Something to consider, there is a company called ToneTweakers in New York that buys, refurbishes if needed, and sells used synths. I think they have a good reputation for delivering what they say they will and they have been around many years. The only odd thing to me about them is their price negotiating style . . . one time many years ago I was interested in a particularly rare item and they wouldn't give me a price, so I made a low offer (of course hihi ) and they said no that's too low but never would give me a high price. hmmm..... seriously, i just don't get it Anyways, I mention them because they have Synthesizers.com Studio 66 in stock and since that is very common item and a bit hard to move as a used system, they might be eager to negotiate a good price on it?
https://tonetweakers.com/products/synthesizers-com-studio-66

If you were to get the above system you could then get the additional cabinet full of sequencers directly form Synthesizers.com to complete the Studio 88 you want?


I have to mirror what John has said... the staff at Synthesizers.com has been nothing short of spectacular... and this is coming from a guy who has in the past probably spent about $20k with them... and even now today, while my new build only includes small bits and pieces from them, James in particular has been absolutely STELLAR !!! thumbs up thumbs up thumbs up thumbs up thumbs up

No schematics included, but every one of my orders always included a "data-sheet" or how to basic sheet which as others have mentioned, fully downloadable from their site as well... and really, Ive never needed anything more. And really, if there is a problem, they are so good about, "just send it back, we'll repair or replace" attitude... no need for a schematic... thumbs up

They are responsive and always answer my emails and questions. Top notch people all around... and Ive been around since the early days, I was lucky enough to visit the factory, and see the proto-types of the Q960 right from Roger... eek! hihi screaming goo yo



... I have nothing but great things to say about them. applause applause applause

in fact 1 of my 4 new cabinets is 75% all .com... snagged the sequencer deal last summer... too good of a deal not to grab modules I have had in the past and loved... razz razz razz

martimous
JohnLRice wrote:
Something to consider, there is a company called ToneTweakers in New York that buys, refurbishes if needed, and sells used synths.

Yes, I've talked to the Tone Tweaker guys (someone named "Mini"?) about their system 66. I had talked to them a long time ago about an ARP2600 and decided I was going to go the "build it myself" route and built a TTSH and sequencer. I'm tempted by their system 66 price, but at the same time, if Roger runs a class operation, I feel like I'd like to support him and get it from him. I am just a little put off by the seeming radio silence from them.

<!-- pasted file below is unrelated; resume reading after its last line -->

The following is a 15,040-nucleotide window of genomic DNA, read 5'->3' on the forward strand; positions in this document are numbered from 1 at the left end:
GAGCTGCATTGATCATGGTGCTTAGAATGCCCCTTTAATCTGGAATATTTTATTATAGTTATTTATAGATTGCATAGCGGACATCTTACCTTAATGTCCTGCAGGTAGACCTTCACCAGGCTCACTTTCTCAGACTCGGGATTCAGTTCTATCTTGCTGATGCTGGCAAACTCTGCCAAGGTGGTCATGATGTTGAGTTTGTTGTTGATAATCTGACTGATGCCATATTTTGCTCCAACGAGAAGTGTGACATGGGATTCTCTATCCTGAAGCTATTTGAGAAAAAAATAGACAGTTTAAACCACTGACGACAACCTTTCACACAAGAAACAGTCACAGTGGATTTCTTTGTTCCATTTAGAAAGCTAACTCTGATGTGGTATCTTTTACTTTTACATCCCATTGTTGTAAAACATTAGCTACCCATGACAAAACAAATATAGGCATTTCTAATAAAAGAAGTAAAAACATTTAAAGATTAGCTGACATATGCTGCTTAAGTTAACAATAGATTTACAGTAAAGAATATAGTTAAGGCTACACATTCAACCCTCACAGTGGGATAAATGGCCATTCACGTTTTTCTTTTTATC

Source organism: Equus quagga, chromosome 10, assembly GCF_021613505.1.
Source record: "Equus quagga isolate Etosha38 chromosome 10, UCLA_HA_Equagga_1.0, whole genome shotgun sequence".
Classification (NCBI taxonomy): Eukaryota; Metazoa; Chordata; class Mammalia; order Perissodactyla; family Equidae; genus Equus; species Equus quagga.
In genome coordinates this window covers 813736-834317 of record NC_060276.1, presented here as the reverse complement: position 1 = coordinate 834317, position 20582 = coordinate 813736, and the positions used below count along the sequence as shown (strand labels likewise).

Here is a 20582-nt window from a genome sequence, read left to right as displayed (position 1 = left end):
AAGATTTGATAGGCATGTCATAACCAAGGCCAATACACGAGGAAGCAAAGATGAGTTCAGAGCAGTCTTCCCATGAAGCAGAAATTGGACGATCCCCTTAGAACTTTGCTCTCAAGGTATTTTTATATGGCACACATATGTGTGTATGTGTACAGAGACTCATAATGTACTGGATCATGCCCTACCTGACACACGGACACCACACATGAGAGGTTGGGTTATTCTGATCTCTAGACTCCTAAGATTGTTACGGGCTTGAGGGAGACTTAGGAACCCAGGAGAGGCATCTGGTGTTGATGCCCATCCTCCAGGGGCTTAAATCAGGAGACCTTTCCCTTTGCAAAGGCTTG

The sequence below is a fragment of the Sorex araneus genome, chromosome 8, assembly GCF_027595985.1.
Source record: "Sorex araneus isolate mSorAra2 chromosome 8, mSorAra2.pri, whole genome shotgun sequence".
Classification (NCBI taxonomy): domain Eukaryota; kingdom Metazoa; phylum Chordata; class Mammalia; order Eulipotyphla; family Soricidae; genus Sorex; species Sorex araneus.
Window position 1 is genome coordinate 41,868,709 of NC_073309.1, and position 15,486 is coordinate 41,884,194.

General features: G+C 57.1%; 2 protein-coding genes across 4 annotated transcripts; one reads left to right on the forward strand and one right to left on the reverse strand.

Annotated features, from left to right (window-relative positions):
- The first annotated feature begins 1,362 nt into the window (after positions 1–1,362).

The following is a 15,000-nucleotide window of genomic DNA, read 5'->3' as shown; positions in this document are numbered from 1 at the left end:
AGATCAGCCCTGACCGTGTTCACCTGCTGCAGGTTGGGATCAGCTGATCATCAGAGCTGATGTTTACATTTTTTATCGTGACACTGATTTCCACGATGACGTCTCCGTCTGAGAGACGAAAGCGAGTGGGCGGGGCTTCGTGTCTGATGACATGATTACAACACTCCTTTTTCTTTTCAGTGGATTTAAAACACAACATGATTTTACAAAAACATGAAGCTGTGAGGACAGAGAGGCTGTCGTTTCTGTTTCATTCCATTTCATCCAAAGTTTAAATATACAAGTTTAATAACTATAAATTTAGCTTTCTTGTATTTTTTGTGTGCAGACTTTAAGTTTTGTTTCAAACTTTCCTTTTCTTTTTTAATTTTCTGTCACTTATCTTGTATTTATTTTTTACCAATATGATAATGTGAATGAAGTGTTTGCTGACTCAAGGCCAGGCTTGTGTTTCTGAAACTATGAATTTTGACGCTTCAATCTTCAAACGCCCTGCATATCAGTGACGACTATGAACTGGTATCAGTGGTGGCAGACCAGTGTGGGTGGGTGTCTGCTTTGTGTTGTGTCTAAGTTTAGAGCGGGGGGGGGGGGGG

The only reason I would be interested in schematics is to protect my investment in the unlikely case DotCom gets gobbled up or closes up shop for whatever reason. Just a worrier by nature, I guess.
hamildad
Always had good service from synth.com but I think i had to nudge them for an updated invoice which was no biggie.

As said above, all docs can be found on the website and if you have specific questions, send a follow up email.

Also if you are serious about buying a larger system, start a new email thread/quote mentioning this specifically. it seems like you had a good conversation with them to fix the second hand item, but as this is a different discussion, make that clear..

Maybe you have done but thats what I would do, small businesses need to prioritise money coming in the door, so make it clear thats what you are offering.
Faustgeist
I'll expand some thoughts now that I've replaced my blood with coffee. twisted

As you've read, DotCom is a respected company, their prices are quite attractive and most of their modules are Moog clones (which is good), but without a 2019 design flair. Roger has, however, begun introducing new modules. These are the "+" modules found on his site - with more compact design and more features per 'u' of space. Of note, these new module have yet to populate their pre-packaged studio systems.

Before you drop $$$ I have some friendly advise. And that is - have fun with DotCom's purchase cart system (https://shop.synthesizers.com/) and Modular Grid. https://www.modulargrid.net

Design your own system 88 with just DotCom gear on ModGrid and see how different their package/selection and price are to what you select. Get used to their offerings and dig deep into your synth goals & the modules you need. If you are new to 5u, this exercise can help in seeing the work flow this format promotes and what DotCom elements you want to focus on. You may discover you don't need the Connector or Pedal Interface - but sure could use a Gate Math and LFO++.